A system of around 1,200 watts can typically power everything except the air conditioning, with components costing up to $6,000.

If you want to run all of the appliances and air conditioning units in your rig, a solar setup needs a lot of roof space and could cost up to $18,000. Again that’s just for the parts and doesn’t labor for the installation.

The larger the RV and the more energy you need, the more cost involved.

Pro Tip: Solar panels are only useful if used correctly. Make sure to avoid these RV Solar Mistakes That Are Seriously Problematic.

How Long Do Solar Panels Last?

The lifespan of a typical solar collector is 20 to 30 years! A solar panel can last up to 40 years when they’re well taken care of.

Is Solar Power for Your RV Worth It?

Given the cost of the components and fees for professional installation, it may seem as though installing an RV solar power system isn’t worth it. But depending on the type of camping you prefer and the amount of energy you need, a solar setup could be a great addition. 

Solar can save you money on campsite fees because you can camp off-grid more often. You’ll be able to save money on fuel for the generator. And, by using a greener alternative for off-grid power, you’ll be doing the planet some good too.

Imagine all the new places you can explore and sounds you’ll hear with a solar power system added to your RV! 

Do you have a solar power setup for your RV? We’d love to hear about your rig and what you’ve installed.

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Taz

Sunday 6th of March 2022

Solar setups are cheap and awesome, Solar Blanket 250watts $150, Battery 100ah $200, enought to power a fridge 50litre $400 and led lights $25, also have an inverter but have never used it

John Roland

Wednesday 2nd of March 2022

I find a 50 watt panel and $20 controller recharges my battery just fine on reasonably sunny days. Total investment about $100. Permantly mount the controller where you can easily monitor charging amps and battery voltage inside the RV. Put the panel on a 20 foot cable so you can follow the sun around your camp site. Easy.

Mark

Monday 28th of February 2022

I installed a 2.4kW with 24V (580W) LiFePO batteries and roof mounted four 380Wh solar panels. I designed the system for worst case scenario; to run the 1.3kW roof A/C for 8hrs from full charge but then installed a 500W A/C to cool only the bedroom for overnight dessert camping and have some energy to spare.

Robert Griffin

Monday 28th of February 2022

I'm gonna have to take you to task. A little too rigid on that all or nothing perspective on lithium batteries. Too cheap????? Most lithium aren't going to cut it in the northern tier states for the winter six months of the year. Too cold to charge them properly. AGM's baby!!!!!!!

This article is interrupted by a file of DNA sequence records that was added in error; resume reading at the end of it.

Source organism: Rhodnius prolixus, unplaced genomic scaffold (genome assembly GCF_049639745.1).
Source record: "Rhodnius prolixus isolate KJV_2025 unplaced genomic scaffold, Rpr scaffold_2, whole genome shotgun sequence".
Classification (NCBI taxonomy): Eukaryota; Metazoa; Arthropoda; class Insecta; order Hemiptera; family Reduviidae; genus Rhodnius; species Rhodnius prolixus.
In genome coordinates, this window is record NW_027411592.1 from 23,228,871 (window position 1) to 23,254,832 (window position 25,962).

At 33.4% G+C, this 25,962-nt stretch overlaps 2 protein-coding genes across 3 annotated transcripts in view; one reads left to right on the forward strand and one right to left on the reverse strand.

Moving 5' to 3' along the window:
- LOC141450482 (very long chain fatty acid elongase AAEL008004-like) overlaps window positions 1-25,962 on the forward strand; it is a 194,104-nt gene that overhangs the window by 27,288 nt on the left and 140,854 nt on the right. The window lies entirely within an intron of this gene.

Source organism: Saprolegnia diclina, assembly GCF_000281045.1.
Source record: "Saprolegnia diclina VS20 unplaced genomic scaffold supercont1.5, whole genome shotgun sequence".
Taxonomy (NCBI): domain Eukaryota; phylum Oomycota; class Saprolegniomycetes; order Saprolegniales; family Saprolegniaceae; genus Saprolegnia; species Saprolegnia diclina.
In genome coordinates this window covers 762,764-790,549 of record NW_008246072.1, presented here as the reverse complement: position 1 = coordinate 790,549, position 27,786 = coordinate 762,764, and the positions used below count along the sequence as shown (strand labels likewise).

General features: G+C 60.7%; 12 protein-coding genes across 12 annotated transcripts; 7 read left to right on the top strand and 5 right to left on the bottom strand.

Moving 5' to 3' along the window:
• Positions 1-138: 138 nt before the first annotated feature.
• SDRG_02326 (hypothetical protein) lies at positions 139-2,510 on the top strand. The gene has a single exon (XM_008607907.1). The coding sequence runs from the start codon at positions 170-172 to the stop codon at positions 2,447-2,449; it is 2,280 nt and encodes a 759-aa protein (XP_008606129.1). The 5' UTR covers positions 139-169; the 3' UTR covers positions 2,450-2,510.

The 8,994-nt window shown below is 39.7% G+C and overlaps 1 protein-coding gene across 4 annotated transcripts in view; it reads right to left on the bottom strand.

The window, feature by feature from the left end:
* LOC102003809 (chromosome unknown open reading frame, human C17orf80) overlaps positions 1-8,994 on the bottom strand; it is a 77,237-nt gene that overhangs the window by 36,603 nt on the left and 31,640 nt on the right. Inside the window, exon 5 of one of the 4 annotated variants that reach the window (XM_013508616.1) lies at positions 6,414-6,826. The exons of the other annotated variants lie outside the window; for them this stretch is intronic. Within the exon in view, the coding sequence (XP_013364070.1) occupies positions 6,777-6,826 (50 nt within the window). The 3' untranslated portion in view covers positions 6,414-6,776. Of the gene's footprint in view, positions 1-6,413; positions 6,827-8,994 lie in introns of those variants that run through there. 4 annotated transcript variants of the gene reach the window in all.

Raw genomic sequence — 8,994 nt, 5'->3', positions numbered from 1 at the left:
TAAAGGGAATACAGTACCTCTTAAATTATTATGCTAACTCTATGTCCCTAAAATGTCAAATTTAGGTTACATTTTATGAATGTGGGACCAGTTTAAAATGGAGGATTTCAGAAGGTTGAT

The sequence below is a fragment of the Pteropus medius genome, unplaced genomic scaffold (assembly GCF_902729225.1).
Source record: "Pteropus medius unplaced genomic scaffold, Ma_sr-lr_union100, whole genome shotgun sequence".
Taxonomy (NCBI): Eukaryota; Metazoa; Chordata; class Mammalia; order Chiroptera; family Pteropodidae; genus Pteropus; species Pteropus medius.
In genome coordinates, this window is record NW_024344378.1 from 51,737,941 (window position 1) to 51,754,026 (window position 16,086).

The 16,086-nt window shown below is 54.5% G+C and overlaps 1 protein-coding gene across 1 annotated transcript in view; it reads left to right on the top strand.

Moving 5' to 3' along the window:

William Ambrogio

Monday 28th of February 2022

Solar systems for me is necessary, I have a 20 ft FedEx type step van. 450 watts of solar panels, 2 - 6v Trojan deep cycle batteries in series, for 12vdc, with a 1700 watt inverter, my system is also hooked to my engine alternator via a charging solenoid, so when the engine runs its charging the solar batteries also, when I use my 600 watt microwave oven I start the engine so as not to over drain the batteries. I don't over drain my batteries so they last a long time, over 6 years ! I have all kinds of LED lighting, from small leds that I keep on as night lights, to VERY bright for when I need big light. I am a welder, and I like to make and repair things, so I also have an 8750 watt gasoline generator to run my welder when I'm welding or using hi power tools. I probably will go with LifePo4 12 vdc battery next time I replace my deep cycle batteries. Because I sometimes forget to water the batteries !!! No good !! But if you've never had solar in an RV. You will definitely get spoiled. once you get it. You can keep your laptop and smartphone always charged up. I don't use a refrigerator so I don't have that problem. When I need heat I use a. Propane burner that I also make coffee on. I have a 10 inch TV that I can run 7hrs plus every night and not drain the batteries but only 10-15%. Solar is only initially expensive, if you take care of it, it is actually cheap !! Over the long run. Even a 100 watt solar system is less that $400. Then you can keep your electronic s. Chagred. And have some light. I am very happy to have a solar system. Thanks for your information WILLIAM